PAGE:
Foam Lake Birding No. 4

No. 4
In the first three articles, I have covered members of two groups of birds, sparrows and finches. I use the term “group” rather loosely to lump together birds that usually are closely related and share some common characteristics. It is not scientific by any means. For example, male and female sparrows are identical to each other; finches fly in shallow arcs. This week I am covering another group of birds, the blackbirds. All black birds are basically black with males and females different from one another. The males are more colourful and brighter. This group, along with some others, exists only in the new world. Six blackbirds are common in our area; two appear infrequently.
The name “blackbird” seems to be a “no brainer”. What else would one call a small bird that is all black? In reality, the early European immigrants to the Americas were very homesick and wanted to recreate as much of the old world as possible in their new land. The manner in which they set up their farms, named their settlements and so on is a reflection of that. Furthermore, they often named plants, animals and birds after similar looking ones back home. The blackbird is a case in point. The English named the new world birds after a black bird back home, a thrush, closely related to the American Robin. Those of us over the age of forty probably still remember the nursery rhyme, “Sing a song of six pence, a pocket full of rye, four and twenty blackbirds baked in a pie”, etc. The two dozen unfortunate birds are European thrushes, officially named, “Blackbirds”. For this reason we do not have any bird in the Americas called simply “Blackbird”. All American black birds have a double name, as it were. Likewise, the Ukrainians named our blackbirds after an unrelated bird they were familiar with back home, the starling – in Ukrainian, “Shpak”.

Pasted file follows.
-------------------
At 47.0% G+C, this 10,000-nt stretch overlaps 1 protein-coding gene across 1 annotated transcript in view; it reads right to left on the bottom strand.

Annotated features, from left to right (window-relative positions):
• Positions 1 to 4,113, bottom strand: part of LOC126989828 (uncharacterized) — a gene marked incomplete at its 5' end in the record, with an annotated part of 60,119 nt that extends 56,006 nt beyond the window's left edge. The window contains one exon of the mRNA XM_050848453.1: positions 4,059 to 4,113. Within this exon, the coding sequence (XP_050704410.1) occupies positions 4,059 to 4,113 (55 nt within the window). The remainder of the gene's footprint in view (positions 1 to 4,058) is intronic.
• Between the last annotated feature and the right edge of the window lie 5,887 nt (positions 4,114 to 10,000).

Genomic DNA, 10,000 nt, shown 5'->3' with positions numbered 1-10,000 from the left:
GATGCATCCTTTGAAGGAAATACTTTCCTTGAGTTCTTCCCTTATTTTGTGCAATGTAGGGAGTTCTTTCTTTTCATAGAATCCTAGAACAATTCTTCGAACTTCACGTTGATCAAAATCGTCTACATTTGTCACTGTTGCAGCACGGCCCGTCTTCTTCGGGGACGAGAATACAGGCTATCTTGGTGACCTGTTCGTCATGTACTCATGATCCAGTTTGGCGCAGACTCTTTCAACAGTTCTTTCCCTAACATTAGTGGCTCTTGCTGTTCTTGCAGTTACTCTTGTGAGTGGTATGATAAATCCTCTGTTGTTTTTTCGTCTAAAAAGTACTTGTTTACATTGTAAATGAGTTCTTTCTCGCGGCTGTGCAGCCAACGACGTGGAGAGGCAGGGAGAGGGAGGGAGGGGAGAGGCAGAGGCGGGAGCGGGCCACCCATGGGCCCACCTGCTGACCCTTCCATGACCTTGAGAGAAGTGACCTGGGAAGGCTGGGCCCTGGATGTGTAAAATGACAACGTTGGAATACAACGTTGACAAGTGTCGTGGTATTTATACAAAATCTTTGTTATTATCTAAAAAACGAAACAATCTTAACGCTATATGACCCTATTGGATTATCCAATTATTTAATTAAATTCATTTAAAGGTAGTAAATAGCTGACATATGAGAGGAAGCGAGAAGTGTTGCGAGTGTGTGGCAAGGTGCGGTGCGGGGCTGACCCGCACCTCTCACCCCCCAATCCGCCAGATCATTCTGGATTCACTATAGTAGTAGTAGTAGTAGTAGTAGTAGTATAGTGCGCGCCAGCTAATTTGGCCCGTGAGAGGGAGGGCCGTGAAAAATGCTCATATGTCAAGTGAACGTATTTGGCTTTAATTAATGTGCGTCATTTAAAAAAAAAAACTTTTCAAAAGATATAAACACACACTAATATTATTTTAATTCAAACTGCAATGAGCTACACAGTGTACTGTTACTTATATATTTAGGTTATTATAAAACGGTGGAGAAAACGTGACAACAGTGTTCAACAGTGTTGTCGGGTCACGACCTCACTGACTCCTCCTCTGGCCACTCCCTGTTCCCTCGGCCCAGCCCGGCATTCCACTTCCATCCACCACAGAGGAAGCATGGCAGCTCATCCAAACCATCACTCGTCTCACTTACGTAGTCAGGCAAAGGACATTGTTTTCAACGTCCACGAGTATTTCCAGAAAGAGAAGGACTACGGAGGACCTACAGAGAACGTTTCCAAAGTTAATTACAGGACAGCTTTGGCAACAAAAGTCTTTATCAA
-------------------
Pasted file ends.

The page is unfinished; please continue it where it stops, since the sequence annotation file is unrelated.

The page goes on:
This week’s featured bird is the Brewer’s Blackbird. Several years ago, a few pairs moved into town and seem to have established themselves as permanent summer residents. There are at least two nesting pairs that I am aware of. If anybody comes close to their nest, the pair will harass the intruder mercilessly. They can be quite annoying, but being insect eaters, they are good to have in one’s yard.
The male Brewer’s is all black, that in good light, will reflect blue off its head and breast; the female is an inconspicuous brown. The male’s eyes are straw yellow; the female’s are black. The colour of the eyes distinguishes it from the nearly identical Rusty Blackbird that may show up occasionally during migration. The eyes of the female Rusty are straw yellow, not black. Another black bird, the Common Grackle, also nests in town. Although similar to the Brewer’s, with careful observation, it can be distinguished from it quite easily. I will go into more detail about the Grackle next week In the meantime, see if you can tell them apart.
Now, during nesting season, is the time to observe these birds. Remember, they are unique to the Americas!